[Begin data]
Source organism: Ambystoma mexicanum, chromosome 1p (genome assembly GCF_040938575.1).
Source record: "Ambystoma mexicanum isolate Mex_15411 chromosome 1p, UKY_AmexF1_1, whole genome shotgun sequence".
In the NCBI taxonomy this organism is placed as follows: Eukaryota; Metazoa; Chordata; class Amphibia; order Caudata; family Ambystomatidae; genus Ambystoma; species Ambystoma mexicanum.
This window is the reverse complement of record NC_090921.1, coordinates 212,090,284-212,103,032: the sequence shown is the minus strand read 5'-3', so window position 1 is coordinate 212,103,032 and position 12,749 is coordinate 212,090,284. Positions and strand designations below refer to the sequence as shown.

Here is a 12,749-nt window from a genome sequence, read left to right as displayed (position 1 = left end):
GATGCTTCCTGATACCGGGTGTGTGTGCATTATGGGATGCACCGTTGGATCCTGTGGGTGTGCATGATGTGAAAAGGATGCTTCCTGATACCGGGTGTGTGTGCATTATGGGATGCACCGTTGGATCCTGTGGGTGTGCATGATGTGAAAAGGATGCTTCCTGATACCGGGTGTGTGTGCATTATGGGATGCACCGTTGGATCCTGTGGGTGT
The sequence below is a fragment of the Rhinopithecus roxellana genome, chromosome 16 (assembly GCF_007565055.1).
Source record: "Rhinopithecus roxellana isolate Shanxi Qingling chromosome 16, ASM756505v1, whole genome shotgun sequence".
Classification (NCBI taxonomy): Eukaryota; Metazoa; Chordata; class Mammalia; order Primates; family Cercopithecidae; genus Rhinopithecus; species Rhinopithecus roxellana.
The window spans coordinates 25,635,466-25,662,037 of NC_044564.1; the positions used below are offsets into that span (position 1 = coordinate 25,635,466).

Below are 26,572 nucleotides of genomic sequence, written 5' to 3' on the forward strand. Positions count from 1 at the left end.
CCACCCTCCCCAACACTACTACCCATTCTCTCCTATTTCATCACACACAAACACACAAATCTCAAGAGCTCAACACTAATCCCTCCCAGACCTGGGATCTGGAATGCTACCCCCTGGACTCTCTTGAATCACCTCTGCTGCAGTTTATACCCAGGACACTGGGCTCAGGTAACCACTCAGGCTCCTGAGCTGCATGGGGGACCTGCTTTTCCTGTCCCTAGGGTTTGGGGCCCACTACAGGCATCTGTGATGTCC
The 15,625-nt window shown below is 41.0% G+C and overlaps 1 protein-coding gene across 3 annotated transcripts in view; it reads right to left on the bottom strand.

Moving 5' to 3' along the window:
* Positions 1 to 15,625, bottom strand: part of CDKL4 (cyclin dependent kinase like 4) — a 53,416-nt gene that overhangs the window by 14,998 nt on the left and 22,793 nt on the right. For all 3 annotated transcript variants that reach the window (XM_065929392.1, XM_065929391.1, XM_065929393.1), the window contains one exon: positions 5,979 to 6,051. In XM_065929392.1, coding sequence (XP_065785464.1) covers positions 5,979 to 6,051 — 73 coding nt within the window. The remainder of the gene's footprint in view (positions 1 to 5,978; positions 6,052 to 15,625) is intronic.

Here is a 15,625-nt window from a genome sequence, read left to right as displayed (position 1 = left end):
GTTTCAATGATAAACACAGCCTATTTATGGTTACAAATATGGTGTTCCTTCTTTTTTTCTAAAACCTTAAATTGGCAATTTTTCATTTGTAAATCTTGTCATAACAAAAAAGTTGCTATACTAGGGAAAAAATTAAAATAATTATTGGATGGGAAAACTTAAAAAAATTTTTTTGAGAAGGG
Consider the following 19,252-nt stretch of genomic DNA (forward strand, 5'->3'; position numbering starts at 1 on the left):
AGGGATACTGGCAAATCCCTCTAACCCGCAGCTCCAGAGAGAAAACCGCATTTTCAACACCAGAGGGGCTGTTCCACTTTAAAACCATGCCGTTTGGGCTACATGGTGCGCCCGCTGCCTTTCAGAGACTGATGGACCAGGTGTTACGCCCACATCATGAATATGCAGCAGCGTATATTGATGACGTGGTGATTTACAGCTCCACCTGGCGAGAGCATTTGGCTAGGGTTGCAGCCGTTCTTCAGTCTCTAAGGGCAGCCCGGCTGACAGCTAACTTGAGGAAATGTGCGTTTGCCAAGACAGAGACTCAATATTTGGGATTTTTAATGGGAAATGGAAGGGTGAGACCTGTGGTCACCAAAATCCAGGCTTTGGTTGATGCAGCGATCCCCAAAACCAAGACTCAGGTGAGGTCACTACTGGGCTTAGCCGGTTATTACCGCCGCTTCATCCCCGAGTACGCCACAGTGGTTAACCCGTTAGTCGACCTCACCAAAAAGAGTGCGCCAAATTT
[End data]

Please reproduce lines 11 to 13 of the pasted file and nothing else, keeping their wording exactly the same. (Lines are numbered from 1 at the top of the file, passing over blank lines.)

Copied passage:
Below are 26,572 nucleotides of genomic sequence, written 5' to 3' on the forward strand. Positions count from 1 at the left end.
CCACCCTCCCCAACACTACTACCCATTCTCTCCTATTTCATCACACACAAACACACAAATCTCAAGAGCTCAACACTAATCCCTCCCAGACCTGGGATCTGGAATGCTACCCCCTGGACTCTCTTGAATCACCTCTGCTGCAGTTTATACCCAGGACACTGGGCTCAGGTAACCACTCAGGCTCCTGAGCTGCATGGGGGACCTGCTTTTCCTGTCCCTAGGGTTTGGGGCCCACTACAGGCATCTGTGATGTCC
The 15,625-nt window shown below is 41.0% G+C and overlaps 1 protein-coding gene across 3 annotated transcripts in view; it reads right to left on the bottom strand.